In order to correctly manage a company it is a necessity to be fully aware of how its output consumes its various inputs, which is to say, how the products of the company generates cost. For a large company such as DSB that produces an intangible product with a small proportion of the costs being direct, it is especially important to be able to come up with an acceptable allocation of the various indirect costs that these products generate. In order to allocate these costs, DSB has employed the ABC model, invented by Robin Cooper and Robert S. Kaplan, which is a refined cost allocation system that in its theoretical framework, functions by adopting an activity based view of the various actions of the company DSB has adopted and modified this model in order for it to fit the company’s unique agenda of both explaining DSB’s allocation of public compensation to external auditors, and to provide the company with important information for internal strategic purposes. For example the company has expanded the traditional resource and activity stages to include stages within the stages, thus allowing for greater detail in the allocation. Furthermore the model that DSB has created is a full cost model, also actually allocating both the direct costs and the revenue to the cost objects. While direct costs are not normally allocated, per their nature of being direct, the cost objects of DSB are of such a nature that this is necessary. In its analysis the thesis finds that DSB has taken several steps to correctly design the ABC model, and thus finding a feasible trade-off between the sources of errors that can arise in a too simplified model, and the cost and size of a too complex model, which can also bring errors into the system. The data that DSB gains from the model is then used for ranged of strategically decisions, such as analysis concerning their capacity, to calculate the costs of a potential new route in connection with bids and general data to benchmark DSB against other train operators.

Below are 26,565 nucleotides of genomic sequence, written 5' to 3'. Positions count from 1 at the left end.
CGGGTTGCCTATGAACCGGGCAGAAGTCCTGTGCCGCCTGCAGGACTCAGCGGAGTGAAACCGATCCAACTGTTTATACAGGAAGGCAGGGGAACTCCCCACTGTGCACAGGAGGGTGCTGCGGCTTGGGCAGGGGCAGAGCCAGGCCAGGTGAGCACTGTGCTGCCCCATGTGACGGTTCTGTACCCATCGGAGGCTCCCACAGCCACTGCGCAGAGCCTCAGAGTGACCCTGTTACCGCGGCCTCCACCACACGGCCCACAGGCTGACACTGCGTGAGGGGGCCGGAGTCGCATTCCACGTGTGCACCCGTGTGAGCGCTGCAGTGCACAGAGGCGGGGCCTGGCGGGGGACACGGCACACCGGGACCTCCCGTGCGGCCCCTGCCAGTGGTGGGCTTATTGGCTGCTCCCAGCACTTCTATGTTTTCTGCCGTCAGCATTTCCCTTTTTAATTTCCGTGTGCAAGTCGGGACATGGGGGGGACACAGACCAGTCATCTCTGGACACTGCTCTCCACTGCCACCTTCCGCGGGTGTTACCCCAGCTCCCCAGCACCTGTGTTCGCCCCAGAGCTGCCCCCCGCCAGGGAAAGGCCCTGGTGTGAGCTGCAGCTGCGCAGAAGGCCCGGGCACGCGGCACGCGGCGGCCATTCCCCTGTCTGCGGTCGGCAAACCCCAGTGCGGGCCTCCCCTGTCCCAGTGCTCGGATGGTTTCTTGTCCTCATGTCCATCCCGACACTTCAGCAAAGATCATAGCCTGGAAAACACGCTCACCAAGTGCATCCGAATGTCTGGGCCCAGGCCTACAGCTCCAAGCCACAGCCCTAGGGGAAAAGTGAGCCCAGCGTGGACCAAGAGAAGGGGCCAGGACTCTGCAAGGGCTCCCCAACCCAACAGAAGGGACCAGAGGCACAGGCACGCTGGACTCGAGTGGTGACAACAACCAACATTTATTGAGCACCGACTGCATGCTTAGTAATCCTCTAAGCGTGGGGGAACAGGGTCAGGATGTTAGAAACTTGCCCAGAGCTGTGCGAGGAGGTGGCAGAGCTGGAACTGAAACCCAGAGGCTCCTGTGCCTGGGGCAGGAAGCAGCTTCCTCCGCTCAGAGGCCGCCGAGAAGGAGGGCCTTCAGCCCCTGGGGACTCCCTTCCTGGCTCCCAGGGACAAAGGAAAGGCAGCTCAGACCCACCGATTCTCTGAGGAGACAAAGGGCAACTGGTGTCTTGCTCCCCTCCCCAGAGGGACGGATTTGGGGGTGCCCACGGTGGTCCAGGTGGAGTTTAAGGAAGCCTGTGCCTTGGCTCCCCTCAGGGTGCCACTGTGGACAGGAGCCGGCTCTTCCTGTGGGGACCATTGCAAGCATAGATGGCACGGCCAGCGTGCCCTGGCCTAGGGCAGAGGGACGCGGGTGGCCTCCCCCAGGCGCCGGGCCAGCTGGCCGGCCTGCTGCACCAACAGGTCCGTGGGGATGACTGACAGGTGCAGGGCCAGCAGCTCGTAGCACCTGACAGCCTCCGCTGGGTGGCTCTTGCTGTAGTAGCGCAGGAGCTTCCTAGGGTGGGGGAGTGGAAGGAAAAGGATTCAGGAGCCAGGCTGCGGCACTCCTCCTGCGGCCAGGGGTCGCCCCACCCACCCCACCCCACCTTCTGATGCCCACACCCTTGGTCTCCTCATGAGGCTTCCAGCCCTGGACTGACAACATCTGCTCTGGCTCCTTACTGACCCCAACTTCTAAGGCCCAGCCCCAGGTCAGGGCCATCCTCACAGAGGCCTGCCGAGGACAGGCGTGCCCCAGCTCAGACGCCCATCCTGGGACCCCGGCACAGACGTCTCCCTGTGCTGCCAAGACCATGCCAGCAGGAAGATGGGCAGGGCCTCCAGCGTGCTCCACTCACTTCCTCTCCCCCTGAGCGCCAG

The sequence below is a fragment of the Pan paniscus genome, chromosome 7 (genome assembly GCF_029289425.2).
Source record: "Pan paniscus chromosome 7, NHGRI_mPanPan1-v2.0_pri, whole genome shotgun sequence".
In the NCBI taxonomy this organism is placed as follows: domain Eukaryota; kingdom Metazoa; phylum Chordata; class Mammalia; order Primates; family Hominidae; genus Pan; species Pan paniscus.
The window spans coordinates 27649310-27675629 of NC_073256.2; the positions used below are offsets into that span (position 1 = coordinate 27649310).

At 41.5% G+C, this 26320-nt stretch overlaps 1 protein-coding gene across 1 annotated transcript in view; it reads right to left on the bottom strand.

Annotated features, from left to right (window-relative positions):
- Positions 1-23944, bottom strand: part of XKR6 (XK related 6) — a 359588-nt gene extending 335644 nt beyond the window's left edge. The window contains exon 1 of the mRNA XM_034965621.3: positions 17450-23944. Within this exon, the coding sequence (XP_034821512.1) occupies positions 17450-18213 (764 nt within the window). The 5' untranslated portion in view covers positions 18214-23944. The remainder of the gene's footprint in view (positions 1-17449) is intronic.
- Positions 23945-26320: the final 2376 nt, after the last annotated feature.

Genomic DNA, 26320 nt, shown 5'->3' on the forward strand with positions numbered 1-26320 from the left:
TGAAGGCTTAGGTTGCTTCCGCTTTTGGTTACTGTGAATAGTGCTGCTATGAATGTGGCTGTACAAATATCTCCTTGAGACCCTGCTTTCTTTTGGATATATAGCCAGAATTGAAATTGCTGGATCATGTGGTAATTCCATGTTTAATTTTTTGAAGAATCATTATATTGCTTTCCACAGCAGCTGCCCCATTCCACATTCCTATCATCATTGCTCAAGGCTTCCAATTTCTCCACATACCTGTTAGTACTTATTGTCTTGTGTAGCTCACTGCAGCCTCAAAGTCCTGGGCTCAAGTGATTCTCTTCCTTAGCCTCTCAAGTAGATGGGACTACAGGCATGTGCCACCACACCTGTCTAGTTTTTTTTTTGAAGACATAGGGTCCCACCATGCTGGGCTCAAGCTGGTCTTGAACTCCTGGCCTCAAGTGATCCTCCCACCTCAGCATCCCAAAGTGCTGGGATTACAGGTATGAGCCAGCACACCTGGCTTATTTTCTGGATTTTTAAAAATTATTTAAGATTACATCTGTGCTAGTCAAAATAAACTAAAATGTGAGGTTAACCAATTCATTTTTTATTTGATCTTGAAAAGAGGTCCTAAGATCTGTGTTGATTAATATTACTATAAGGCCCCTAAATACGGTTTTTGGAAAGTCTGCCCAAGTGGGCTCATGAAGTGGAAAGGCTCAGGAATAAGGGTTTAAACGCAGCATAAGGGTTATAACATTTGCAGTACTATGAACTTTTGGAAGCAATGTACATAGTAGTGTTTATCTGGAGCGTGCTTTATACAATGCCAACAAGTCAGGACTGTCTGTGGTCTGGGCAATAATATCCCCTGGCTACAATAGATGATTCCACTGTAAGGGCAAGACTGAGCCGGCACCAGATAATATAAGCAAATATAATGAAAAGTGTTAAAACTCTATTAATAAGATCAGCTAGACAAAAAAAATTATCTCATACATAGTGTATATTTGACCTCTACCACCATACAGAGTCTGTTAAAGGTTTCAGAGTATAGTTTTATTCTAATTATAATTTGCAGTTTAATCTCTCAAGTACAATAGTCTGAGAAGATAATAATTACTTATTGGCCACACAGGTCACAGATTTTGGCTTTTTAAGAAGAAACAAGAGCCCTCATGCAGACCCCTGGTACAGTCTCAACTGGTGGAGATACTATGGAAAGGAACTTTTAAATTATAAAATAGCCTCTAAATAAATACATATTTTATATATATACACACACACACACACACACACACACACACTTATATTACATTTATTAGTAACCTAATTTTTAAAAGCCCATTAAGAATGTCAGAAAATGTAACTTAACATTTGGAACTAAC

|Educations||MSc in Accounting, Strategy and Control, (Graduate Programme) Final Thesis|
|Number of pages||87|